Community organizer Thairie Ritchie addresses a crowd of around 50 people at the Martin Luther King, Jr. Day Youth Event.
Community organizer Thairie Ritchie addresses a crowd of around 50 people at the Martin Luther King, Jr. Day Youth Event on Jan. 15, 2022.
(Kevin Painchaud / Lookout Santa Cruz)
Civic Life

MLK youth event focused on awareness and political action

The youth-focused event, held Saturday just east of downtown Santa Cruz, is one of three planned in coming months to celebrate the life of the slain civil rights leader. Speakers focused on the importance of political action, and that no effort is wasted in the work toward a more equitable society.

Under Saturday’s sunny skies, 12 local non-profits mixed with community members for an open-air, Martin Luther King Day gathering in Santa Cruz, emphasizing youth awareness of social justice issues and increasing political activism.

The “Youth Day,” organized by the NAACP Santa Cruz Chapter, was jointly sponsored and hosted at the Resource Center for Nonviolence at 612 Ocean St. This is the third year the two groups have collaborated on events celebrating the civil rights leader.

“Our goal is perpetuating non-violent action and advancing social justice efforts like Black Lives Matter and anti-racism efforts,” said Silva Morales, the center’s executive director.

Though lightly attended overall, approximately 50 people were on hand at points during the four-hour event.

Information tables, staffed by the organizations’ members, discussed and advocated their particular perspectives on political change. The event was the first of three tied to the King recognition holiday. A gospel night in February and a March online event are planned, pending pandemic conditions.

Attendees of the Martin Luther King, Jr. Day Youth Event raise their fists on Jan. 15, 2022.
(Kevin Painchaud / Lookout Santa Cruz)

“Our focus is on activism and advancing the dream of Dr. King,” said Brenda Grffin, the NAACP chapter president. “We have up and coming leaders making the movement go forward. We are giving them a platform.”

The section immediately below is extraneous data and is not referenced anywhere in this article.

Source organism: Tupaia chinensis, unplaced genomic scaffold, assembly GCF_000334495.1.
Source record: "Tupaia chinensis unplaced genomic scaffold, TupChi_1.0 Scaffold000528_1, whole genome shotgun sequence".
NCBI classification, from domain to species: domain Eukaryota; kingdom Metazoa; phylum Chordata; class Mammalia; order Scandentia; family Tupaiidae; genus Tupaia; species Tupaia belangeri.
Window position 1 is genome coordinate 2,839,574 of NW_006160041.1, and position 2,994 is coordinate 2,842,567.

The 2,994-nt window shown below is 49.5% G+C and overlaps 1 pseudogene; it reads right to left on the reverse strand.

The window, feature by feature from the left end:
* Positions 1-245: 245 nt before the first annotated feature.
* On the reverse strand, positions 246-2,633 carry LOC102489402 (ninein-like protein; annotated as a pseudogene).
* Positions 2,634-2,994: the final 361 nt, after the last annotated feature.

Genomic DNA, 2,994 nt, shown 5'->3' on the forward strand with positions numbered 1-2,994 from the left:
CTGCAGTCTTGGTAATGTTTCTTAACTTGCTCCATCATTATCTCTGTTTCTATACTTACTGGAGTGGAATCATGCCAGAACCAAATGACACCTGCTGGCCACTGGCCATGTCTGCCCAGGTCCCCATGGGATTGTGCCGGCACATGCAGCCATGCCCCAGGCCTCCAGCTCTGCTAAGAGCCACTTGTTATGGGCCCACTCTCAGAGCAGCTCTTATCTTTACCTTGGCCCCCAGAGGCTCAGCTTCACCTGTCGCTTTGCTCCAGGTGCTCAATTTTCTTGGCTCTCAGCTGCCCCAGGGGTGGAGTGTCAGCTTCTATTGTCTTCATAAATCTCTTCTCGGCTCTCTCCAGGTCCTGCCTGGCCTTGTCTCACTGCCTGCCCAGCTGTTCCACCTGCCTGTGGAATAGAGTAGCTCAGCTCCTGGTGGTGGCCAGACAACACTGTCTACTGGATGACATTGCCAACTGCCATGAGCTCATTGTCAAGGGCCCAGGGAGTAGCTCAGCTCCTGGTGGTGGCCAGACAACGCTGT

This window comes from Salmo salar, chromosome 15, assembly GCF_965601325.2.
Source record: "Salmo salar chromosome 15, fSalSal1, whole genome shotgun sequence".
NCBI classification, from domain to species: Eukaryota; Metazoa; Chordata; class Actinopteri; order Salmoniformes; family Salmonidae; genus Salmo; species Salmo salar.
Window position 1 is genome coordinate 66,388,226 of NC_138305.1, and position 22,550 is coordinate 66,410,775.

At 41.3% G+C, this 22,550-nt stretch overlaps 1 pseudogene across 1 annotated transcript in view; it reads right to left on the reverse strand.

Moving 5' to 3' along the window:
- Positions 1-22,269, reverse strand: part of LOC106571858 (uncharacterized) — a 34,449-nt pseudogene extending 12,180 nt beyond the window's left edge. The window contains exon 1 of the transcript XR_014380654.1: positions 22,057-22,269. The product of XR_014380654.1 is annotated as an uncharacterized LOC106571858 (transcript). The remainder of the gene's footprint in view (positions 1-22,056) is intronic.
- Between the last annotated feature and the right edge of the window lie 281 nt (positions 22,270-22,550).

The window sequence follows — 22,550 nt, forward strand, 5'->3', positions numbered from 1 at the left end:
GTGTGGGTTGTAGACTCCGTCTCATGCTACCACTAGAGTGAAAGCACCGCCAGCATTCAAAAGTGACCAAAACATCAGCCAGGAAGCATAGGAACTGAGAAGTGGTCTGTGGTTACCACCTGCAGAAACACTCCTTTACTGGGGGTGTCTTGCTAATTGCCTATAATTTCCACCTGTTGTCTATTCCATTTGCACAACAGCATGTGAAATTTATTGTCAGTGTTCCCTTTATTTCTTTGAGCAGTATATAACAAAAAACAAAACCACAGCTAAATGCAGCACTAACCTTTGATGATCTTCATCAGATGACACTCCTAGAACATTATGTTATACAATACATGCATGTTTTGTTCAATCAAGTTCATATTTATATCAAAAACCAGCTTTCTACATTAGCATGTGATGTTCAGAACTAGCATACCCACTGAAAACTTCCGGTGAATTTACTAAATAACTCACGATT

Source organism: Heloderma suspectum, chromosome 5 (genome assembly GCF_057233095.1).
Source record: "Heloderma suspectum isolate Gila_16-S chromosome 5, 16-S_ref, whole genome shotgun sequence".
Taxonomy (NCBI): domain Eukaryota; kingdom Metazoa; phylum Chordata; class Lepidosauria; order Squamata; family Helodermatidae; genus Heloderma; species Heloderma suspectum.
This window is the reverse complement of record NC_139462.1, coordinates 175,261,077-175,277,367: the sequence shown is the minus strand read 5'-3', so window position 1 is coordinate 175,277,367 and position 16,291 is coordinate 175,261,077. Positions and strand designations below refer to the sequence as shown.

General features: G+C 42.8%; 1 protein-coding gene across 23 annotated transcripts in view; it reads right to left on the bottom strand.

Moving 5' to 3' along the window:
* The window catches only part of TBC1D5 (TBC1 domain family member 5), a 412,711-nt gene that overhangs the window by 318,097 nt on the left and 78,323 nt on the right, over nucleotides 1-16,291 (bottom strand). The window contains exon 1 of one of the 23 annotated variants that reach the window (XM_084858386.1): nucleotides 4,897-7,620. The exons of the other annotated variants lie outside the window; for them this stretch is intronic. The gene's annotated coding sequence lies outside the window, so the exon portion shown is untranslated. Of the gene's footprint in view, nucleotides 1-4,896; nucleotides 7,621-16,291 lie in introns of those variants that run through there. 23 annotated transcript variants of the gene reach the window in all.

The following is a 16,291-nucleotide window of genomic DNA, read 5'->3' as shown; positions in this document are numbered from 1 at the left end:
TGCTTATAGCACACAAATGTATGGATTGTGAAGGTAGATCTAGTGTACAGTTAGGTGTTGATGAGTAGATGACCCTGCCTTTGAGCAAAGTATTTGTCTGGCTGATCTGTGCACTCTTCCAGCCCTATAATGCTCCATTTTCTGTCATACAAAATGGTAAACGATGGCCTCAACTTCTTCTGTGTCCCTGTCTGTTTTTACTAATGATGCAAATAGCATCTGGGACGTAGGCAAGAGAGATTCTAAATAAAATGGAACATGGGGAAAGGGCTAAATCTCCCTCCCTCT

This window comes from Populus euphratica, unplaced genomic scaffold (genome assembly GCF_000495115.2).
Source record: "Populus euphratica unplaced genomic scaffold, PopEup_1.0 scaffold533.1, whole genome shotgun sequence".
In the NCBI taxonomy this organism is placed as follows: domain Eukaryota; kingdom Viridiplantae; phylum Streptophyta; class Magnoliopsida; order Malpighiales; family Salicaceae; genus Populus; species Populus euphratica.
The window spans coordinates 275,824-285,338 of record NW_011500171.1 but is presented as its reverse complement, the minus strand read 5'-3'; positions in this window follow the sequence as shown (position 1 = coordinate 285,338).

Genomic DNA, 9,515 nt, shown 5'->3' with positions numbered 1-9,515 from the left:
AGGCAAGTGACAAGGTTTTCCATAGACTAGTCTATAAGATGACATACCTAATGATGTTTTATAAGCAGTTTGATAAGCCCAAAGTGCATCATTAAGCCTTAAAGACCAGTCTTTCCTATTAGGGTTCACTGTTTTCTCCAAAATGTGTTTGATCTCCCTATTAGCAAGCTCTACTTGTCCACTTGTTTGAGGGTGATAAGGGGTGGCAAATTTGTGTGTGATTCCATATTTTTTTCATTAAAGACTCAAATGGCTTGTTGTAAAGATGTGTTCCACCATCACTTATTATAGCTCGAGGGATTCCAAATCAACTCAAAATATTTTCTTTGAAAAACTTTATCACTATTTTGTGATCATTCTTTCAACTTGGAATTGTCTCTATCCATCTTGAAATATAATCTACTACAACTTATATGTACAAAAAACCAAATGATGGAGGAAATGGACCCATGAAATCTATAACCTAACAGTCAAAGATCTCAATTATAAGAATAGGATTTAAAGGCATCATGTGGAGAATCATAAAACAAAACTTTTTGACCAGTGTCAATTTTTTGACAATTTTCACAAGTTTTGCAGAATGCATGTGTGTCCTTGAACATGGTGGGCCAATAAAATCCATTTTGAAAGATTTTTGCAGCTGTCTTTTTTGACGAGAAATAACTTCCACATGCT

Community organizer Thairie Ritchie — using the raised fist salute first made famous at the 1968 Mexico City Olympics — asked: “Did they make a difference?” That year, two Black athletes, Tommie Smith and John Carlos, both wearing black gloves, raised their fists during the playing of the “Star Spangled Banner” during their medal ceremony. Both were suspended from the Olympic team within days and paid a significant price for the protest for the rest of their lives.

Answering that question, Ritchie said all change efforts make a difference and that more people need to take up anti-racist, social justice challenges.

Other groups represented at the event included:

The Santa Cruz County Black Student Union, which representatives said helps to create community by way of networking, events, workshops and scholarships.

The Santa Cruz Public Library staffed a table with people available to recommend books and other media focused on the struggle for racial equity and non-violent political action as advanced by King.

Kate Alm, is the mentor of the Harmony Youth Choir, a project of the Juneteenth Collective, serves BIPOC and underserved youth. The choir will perform May 26 at a music festival in Watsonville. Alm encouraged the musically inclined to join. Rehearsals will be held at Live Oak Elementary and at a location to be determined in Watsonville. Rehearsals may be held outdoors if necessary, she added.

Equity Transit, formed in 2018, represented by Lani Faulkner, focuses on improved public transportation for everyone and countering the negative effects of over-dependence on cars.

“Transit equity, environmental and social justice are intimately connected. Investment in public transit benefits all on many levels,” she said.

She said she’s heartened by the trend of younger people saying “no” to cars and “yes” to public transit.

An attendee at the Martin Luther King, Jr. Youth Event on Jan. 15, 2022.
(Kevin Painchaud / Lookout Santa Cruz)